Robocalls: Conservative Party’s firm directed voters in Northern Ontario to wrong polling stations, says former employee
OTTAWA—An employee at a call centre used by the Conservative party in last year’s election says she wrongly informed voters in a northern Ontario riding that their polling station had been changed just days before the vote.
The sworn affidavit of Annette Desgagne, a former employee of the Responsive Marketing Group, says she specifically recalls contacting voters in the riding of Nipissing-Tamiskaming to tell them they would have to cast their ballots at a different location than the one printed on their voting cards.
She says she did so while reading a script provided by the call centre, which was hired by numerous Tory candidates during the campaign to identify likely Conservative supporters and to urge them to cast a ballot in the May 2, 2011 vote.
“I talked to many people all over Canada over the three days in advance of the election, reading from the change of address script,” Desgagne says in the April 13, 2012 affidavit.
The document has been filed with the Federal Court to support a motion that would have the election results overturned in seven federal ridings. Only one of the ridings, Vancouver Island North, had a polling station change.
Nipissing-Tamiskaming was among the closest races in the campaign, and Liberal incumbent Anthony Rota ultimately lost to Tory Jay Aspin by 18 votes.
That riding stands out in her mind, she says, because she initially fumbled over the pronunciation of the riding, which includes the city of North Bay.
The Starfirst laid out Desgagne’s worries that she had been instructed to mislead voters, but her affidavit provides more specific details about the actions of RMG, including how she immediately flagged her concerns to a workplace supervisor named Stephanie.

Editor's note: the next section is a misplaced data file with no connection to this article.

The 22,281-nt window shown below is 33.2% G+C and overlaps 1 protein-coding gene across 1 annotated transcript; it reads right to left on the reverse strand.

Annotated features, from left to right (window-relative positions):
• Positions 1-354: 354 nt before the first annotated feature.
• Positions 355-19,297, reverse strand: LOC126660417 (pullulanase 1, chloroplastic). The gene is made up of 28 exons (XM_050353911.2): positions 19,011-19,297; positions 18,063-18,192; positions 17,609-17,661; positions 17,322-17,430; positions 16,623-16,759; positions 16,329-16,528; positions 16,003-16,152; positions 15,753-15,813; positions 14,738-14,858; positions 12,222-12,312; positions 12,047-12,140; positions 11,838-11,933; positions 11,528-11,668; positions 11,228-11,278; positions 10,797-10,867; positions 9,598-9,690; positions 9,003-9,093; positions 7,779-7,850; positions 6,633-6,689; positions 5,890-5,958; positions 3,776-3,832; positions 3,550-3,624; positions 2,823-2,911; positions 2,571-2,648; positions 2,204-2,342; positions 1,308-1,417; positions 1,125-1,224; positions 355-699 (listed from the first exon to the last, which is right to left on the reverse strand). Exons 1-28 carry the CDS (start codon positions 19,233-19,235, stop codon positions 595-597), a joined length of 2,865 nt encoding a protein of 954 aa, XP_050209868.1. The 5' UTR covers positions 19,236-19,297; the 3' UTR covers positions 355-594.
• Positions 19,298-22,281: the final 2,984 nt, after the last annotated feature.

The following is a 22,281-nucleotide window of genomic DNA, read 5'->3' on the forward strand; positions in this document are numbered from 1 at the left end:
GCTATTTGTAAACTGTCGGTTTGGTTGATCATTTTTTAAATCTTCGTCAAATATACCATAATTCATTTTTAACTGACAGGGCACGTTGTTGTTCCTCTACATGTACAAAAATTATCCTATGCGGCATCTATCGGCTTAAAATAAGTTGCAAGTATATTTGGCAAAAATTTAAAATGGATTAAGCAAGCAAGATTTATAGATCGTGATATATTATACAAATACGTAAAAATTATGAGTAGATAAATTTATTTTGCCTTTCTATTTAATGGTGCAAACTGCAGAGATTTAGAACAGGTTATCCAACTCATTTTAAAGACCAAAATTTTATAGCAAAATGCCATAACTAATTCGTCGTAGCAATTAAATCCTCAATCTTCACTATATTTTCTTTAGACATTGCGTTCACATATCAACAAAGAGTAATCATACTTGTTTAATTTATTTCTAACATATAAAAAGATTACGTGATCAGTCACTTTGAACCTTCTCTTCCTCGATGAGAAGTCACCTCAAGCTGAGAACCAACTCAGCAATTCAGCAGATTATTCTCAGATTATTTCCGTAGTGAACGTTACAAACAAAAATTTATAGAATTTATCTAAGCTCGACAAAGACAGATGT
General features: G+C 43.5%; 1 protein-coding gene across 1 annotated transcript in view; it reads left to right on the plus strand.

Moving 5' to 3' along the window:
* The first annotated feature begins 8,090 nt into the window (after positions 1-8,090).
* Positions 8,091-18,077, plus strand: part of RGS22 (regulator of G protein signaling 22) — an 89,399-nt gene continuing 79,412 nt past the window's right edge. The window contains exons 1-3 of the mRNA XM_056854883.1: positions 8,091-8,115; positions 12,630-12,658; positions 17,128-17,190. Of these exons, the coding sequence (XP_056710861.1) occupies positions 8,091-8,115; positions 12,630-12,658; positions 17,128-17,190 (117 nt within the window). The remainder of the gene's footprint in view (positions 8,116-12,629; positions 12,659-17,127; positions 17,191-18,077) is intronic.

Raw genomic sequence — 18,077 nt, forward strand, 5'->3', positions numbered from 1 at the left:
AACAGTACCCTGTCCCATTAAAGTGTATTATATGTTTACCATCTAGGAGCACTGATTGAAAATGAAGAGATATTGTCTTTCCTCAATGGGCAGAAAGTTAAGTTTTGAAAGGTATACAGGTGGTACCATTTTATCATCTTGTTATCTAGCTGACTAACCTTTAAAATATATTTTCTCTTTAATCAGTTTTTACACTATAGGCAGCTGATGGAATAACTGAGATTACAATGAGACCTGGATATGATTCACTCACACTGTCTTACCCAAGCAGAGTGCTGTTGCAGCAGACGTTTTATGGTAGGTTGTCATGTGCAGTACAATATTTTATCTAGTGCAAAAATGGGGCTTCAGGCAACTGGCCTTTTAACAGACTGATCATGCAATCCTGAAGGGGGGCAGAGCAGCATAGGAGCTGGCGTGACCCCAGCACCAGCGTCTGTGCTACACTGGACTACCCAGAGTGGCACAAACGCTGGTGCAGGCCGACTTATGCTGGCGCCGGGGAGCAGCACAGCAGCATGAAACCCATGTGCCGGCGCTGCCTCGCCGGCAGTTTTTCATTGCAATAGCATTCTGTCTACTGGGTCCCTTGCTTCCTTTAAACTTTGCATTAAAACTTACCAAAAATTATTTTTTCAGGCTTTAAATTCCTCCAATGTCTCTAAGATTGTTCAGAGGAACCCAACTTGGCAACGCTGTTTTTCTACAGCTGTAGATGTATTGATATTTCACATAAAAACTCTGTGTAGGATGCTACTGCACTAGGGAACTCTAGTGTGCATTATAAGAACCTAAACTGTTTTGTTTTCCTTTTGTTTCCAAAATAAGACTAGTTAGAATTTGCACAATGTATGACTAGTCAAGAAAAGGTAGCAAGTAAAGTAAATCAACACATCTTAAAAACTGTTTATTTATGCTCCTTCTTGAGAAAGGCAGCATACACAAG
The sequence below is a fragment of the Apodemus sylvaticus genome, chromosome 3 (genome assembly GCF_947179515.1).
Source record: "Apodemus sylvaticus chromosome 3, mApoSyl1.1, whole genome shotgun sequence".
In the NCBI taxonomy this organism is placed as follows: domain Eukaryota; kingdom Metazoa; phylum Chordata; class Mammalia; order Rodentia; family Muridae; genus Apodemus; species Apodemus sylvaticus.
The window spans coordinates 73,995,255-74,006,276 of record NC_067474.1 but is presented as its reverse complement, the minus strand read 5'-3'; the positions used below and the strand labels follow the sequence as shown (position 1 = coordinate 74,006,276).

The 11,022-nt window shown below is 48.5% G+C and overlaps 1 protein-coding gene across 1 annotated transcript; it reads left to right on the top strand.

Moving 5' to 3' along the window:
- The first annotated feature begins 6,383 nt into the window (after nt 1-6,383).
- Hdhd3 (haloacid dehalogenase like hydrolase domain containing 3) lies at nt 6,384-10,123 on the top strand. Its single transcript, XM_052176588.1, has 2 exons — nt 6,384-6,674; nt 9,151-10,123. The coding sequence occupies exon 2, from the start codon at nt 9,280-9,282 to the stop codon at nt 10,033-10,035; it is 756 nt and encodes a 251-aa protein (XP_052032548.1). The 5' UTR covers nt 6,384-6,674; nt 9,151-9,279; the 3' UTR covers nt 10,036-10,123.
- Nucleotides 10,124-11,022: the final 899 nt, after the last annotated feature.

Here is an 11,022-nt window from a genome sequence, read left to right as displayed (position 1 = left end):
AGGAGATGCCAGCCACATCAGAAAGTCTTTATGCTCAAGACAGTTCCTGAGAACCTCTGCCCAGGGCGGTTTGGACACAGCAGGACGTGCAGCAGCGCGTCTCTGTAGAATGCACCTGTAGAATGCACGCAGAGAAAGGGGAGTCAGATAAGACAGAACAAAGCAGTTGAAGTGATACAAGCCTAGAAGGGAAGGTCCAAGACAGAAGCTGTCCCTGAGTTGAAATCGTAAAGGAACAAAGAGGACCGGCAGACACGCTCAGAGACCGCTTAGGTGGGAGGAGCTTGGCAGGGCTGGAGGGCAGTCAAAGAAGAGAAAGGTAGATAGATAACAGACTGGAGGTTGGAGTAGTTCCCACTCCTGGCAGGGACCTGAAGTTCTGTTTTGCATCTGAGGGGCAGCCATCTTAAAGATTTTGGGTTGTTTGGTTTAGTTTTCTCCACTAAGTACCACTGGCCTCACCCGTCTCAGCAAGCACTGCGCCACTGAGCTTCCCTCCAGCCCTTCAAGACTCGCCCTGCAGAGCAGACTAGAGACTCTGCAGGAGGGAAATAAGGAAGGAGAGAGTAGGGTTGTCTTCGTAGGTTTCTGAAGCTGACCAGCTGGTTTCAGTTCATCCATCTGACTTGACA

“There was a general feeling of confusion amongst the callers as the supervisors walked the floor and repeated ‘stick to the script,’” she says in the affidavit.
“Our concerns were ignored and we had to keep reading and repeating the same scripts about changes of address for polling stations made by Elections Canada.”
The court challenge has been organized by the left-leaning Council of Canadians in the name of individuals in the ridings who have claimed that they were contacted fraudulently about a polling station change in the dying days of the campaign.
It’s the first court action related to the controversy over robocalls, which Elections Canada says were received by voters in 200 of the country’s 308 ridings. The agency started a probein the riding of Guelph where reports of fraudulent calls were widespread, but complaints have since come in from across the country.
The Conservative party has denied any knowledge of wrongdoing and suggested there is little evidence outside of the Guelph riding of an orchestrated voter suppression plot.
Arthur Hamilton, a lawyer for the Conservatives, said earlier this week that he will seek to have the legal challenge thrown out because it is “flawed.” He characterized the motion as a “publicity stunt.”